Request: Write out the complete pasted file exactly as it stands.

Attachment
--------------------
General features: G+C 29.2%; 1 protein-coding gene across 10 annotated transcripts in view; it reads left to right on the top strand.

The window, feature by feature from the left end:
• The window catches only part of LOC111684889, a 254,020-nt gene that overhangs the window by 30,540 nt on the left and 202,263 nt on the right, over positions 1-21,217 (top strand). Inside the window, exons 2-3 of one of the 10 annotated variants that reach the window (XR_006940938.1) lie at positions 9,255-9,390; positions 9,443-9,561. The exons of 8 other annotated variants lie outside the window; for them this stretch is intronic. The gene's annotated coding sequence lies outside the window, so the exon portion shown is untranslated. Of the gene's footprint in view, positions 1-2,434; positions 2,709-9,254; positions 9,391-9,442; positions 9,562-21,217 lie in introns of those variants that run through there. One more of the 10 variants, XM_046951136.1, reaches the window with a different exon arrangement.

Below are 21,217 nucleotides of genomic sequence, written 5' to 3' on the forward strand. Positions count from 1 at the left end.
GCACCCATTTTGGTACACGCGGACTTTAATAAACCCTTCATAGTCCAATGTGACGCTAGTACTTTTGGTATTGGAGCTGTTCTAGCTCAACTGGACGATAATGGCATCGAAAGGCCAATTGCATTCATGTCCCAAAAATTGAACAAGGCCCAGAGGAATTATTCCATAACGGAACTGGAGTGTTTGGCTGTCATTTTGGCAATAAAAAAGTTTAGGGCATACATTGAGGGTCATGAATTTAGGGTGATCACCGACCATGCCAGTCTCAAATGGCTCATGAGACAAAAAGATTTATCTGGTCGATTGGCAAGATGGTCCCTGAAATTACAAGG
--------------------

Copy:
General features: G+C 29.2%; 1 protein-coding gene across 10 annotated transcripts in view; it reads left to right on the top strand.

The window, feature by feature from the left end:
• The window catches only part of LOC111684889, a 254,020-nt gene that overhangs the window by 30,540 nt on the left and 202,263 nt on the right, over positions 1-21,217 (top strand). Inside the window, exons 2-3 of one of the 10 annotated variants that reach the window (XR_006940938.1) lie at positions 9,255-9,390; positions 9,443-9,561. The exons of 8 other annotated variants lie outside the window; for them this stretch is intronic. The gene's annotated coding sequence lies outside the window, so the exon portion shown is untranslated. Of the gene's footprint in view, positions 1-2,434; positions 2,709-9,254; positions 9,391-9,442; positions 9,562-21,217 lie in introns of those variants that run through there. One more of the 10 variants, XM_046951136.1, reaches the window with a different exon arrangement.

Below are 21,217 nucleotides of genomic sequence, written 5' to 3' on the forward strand. Positions count from 1 at the left end.
GCACCCATTTTGGTACACGCGGACTTTAATAAACCCTTCATAGTCCAATGTGACGCTAGTACTTTTGGTATTGGAGCTGTTCTAGCTCAACTGGACGATAATGGCATCGAAAGGCCAATTGCATTCATGTCCCAAAAATTGAACAAGGCCCAGAGGAATTATTCCATAACGGAACTGGAGTGTTTGGCTGTCATTTTGGCAATAAAAAAGTTTAGGGCATACATTGAGGGTCATGAATTTAGGGTGATCACCGACCATGCCAGTCTCAAATGGCTCATGAGACAAAAAGATTTATCTGGTCGATTGGCAAGATGGTCCCTGAAATTACAAGG